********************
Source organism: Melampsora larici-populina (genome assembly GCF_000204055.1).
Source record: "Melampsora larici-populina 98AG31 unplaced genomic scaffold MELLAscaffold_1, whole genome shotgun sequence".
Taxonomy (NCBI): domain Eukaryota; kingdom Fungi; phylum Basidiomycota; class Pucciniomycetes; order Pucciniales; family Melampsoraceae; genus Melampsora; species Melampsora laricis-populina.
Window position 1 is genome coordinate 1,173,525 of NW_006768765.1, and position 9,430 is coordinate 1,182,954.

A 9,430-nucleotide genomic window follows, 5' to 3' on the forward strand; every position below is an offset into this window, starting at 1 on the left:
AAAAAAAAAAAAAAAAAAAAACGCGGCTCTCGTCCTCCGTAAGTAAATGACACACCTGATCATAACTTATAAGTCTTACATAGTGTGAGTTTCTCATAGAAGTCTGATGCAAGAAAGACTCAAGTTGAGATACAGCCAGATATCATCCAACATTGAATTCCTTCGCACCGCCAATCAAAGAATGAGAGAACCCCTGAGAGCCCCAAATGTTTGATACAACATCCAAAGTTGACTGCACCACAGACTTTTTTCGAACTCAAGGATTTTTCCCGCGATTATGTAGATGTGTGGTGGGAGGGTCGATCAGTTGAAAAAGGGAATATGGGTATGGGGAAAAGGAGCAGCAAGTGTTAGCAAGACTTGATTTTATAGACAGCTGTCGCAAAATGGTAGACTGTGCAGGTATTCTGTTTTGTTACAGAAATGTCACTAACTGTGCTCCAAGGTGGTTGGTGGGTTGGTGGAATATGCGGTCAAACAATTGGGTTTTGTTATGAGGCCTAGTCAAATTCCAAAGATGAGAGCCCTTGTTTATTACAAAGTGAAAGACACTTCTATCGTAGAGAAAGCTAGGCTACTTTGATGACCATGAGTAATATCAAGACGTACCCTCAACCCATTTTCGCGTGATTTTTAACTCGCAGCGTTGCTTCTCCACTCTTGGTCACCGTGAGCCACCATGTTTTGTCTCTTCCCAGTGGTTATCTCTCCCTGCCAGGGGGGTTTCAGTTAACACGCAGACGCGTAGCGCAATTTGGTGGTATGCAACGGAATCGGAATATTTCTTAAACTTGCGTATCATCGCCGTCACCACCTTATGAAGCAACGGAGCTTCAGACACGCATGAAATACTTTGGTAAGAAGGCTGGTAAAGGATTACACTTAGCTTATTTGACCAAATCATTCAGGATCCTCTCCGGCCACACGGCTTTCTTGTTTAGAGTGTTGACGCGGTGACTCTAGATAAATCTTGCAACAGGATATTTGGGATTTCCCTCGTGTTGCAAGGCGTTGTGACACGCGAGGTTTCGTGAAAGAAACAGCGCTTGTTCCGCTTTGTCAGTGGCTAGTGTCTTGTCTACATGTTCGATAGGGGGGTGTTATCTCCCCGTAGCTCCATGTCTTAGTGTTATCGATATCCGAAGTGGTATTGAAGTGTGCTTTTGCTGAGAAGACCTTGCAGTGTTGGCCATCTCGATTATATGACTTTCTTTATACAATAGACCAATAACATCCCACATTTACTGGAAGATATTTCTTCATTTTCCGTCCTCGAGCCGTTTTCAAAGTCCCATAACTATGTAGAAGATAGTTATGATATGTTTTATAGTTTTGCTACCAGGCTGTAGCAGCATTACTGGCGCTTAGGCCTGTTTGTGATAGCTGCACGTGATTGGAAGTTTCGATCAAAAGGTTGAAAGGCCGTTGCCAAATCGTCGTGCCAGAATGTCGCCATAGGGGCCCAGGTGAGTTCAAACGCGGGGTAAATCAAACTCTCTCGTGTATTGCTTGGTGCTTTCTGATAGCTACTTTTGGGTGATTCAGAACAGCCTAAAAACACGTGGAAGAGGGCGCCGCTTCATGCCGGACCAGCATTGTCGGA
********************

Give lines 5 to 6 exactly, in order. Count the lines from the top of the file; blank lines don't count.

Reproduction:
A 9,430-nucleotide genomic window follows, 5' to 3' on the forward strand; every position below is an offset into this window, starting at 1 on the left:
AAAAAAAAAAAAAAAAAAAAACGCGGCTCTCGTCCTCCGTAAGTAAATGACACACCTGATCATAACTTATAAGTCTTACATAGTGTGAGTTTCTCATAGAAGTCTGATGCAAGAAAGACTCAAGTTGAGATACAGCCAGATATCATCCAACATTGAATTCCTTCGCACCGCCAATCAAAGAATGAGAGAACCCCTGAGAGCCCCAAATGTTTGATACAACATCCAAAGTTGACTGCACCACAGACTTTTTTCGAACTCAAGGATTTTTCCCGCGATTATGTAGATGTGTGGTGGGAGGGTCGATCAGTTGAAAAAGGGAATATGGGTATGGGGAAAAGGAGCAGCAAGTGTTAGCAAGACTTGATTTTATAGACAGCTGTCGCAAAATGGTAGACTGTGCAGGTATTCTGTTTTGTTACAGAAATGTCACTAACTGTGCTCCAAGGTGGTTGGTGGGTTGGTGGAATATGCGGTCAAACAATTGGGTTTTGTTATGAGGCCTAGTCAAATTCCAAAGATGAGAGCCCTTGTTTATTACAAAGTGAAAGACACTTCTATCGTAGAGAAAGCTAGGCTACTTTGATGACCATGAGTAATATCAAGACGTACCCTCAACCCATTTTCGCGTGATTTTTAACTCGCAGCGTTGCTTCTCCACTCTTGGTCACCGTGAGCCACCATGTTTTGTCTCTTCCCAGTGGTTATCTCTCCCTGCCAGGGGGGTTTCAGTTAACACGCAGACGCGTAGCGCAATTTGGTGGTATGCAACGGAATCGGAATATTTCTTAAACTTGCGTATCATCGCCGTCACCACCTTATGAAGCAACGGAGCTTCAGACACGCATGAAATACTTTGGTAAGAAGGCTGGTAAAGGATTACACTTAGCTTATTTGACCAAATCATTCAGGATCCTCTCCGGCCACACGGCTTTCTTGTTTAGAGTGTTGACGCGGTGACTCTAGATAAATCTTGCAACAGGATATTTGGGATTTCCCTCGTGTTGCAAGGCGTTGTGACACGCGAGGTTTCGTGAAAGAAACAGCGCTTGTTCCGCTTTGTCAGTGGCTAGTGTCTTGTCTACATGTTCGATAGGGGGGTGTTATCTCCCCGTAGCTCCATGTCTTAGTGTTATCGATATCCGAAGTGGTATTGAAGTGTGCTTTTGCTGAGAAGACCTTGCAGTGTTGGCCATCTCGATTATATGACTTTCTTTATACAATAGACCAATAACATCCCACATTTACTGGAAGATATTTCTTCATTTTCCGTCCTCGAGCCGTTTTCAAAGTCCCATAACTATGTAGAAGATAGTTATGATATGTTTTATAGTTTTGCTACCAGGCTGTAGCAGCATTACTGGCGCTTAGGCCTGTTTGTGATAGCTGCACGTGATTGGAAGTTTCGATCAAAAGGTTGAAAGGCCGTTGCCAAATCGTCGTGCCAGAATGTCGCCATAGGGGCCCAGGTGAGTTCAAACGCGGGGTAAATCAAACTCTCTCGTGTATTGCTTGGTGCTTTCTGATAGCTACTTTTGGGTGATTCAGAACAGCCTAAAAACACGTGGAAGAGGGCGCCGCTTCATGCCGGACCAGCATTGTCGGA